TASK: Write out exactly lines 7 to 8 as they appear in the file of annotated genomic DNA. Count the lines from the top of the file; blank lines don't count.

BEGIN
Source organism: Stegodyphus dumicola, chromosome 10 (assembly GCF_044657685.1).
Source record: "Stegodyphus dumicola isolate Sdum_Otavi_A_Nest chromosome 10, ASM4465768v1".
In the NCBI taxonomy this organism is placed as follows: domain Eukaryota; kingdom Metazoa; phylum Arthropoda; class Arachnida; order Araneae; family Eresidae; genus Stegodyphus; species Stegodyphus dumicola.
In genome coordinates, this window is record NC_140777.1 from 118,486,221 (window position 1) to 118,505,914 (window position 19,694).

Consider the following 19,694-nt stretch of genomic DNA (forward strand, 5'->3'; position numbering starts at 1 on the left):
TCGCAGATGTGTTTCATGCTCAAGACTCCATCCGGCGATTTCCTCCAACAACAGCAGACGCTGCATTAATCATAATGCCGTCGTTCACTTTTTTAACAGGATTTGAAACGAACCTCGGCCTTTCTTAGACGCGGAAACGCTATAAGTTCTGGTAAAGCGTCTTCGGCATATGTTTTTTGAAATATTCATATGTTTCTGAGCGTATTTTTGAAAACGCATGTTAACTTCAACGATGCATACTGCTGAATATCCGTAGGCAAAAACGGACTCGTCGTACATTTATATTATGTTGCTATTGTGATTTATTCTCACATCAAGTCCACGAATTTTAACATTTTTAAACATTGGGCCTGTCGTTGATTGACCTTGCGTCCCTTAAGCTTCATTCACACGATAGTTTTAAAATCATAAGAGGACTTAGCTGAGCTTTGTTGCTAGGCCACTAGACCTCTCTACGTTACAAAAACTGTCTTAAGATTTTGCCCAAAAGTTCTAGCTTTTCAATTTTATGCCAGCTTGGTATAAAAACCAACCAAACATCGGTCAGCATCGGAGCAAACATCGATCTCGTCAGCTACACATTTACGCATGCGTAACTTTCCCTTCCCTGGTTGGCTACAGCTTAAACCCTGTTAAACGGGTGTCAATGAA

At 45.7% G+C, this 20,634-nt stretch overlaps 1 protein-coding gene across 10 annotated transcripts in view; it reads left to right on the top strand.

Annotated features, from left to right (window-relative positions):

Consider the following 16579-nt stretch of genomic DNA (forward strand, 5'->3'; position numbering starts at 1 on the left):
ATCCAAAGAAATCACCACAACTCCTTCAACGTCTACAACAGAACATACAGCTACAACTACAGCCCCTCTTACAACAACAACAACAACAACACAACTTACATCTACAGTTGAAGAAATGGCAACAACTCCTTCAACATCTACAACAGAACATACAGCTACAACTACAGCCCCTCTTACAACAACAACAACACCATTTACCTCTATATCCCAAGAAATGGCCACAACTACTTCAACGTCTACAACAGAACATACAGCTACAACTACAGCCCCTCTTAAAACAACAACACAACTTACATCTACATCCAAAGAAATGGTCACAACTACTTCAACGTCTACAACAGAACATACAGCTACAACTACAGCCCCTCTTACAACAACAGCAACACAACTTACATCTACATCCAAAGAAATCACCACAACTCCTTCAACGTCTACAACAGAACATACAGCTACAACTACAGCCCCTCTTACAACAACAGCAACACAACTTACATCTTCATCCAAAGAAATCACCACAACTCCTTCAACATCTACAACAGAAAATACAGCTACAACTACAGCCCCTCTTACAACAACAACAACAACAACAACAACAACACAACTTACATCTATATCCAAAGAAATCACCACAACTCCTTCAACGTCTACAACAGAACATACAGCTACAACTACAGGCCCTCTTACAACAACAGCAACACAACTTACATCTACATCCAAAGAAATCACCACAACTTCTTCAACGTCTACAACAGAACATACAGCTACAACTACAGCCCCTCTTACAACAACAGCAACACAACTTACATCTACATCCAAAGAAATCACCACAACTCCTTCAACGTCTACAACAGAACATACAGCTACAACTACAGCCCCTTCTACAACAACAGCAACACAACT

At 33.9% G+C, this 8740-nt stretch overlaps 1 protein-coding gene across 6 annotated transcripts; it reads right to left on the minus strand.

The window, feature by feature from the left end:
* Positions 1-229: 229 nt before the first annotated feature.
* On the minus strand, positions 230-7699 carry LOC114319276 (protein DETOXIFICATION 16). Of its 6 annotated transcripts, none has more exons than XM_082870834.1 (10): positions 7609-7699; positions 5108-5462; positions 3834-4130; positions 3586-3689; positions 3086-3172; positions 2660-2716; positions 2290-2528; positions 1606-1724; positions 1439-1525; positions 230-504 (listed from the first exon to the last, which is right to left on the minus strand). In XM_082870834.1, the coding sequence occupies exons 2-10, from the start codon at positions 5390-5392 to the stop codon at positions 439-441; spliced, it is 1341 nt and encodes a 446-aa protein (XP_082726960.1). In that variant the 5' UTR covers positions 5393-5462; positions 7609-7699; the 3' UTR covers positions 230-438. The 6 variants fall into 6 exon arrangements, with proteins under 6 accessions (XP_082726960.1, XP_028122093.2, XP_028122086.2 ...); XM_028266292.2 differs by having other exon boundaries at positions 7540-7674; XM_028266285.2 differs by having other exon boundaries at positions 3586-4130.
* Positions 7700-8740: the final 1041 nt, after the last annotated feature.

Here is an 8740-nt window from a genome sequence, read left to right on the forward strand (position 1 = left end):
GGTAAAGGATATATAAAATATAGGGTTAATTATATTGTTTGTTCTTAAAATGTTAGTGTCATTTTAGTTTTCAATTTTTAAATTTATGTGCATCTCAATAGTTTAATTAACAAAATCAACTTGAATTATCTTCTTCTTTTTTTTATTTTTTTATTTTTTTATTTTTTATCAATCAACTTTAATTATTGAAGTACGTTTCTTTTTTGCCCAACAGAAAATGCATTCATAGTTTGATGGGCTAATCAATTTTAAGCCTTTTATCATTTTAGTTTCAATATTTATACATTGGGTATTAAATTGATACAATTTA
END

At 45.7% G+C, this 20,634-nt stretch overlaps 1 protein-coding gene across 10 annotated transcripts in view; it reads left to right on the top strand.

Annotated features, from left to right (window-relative positions):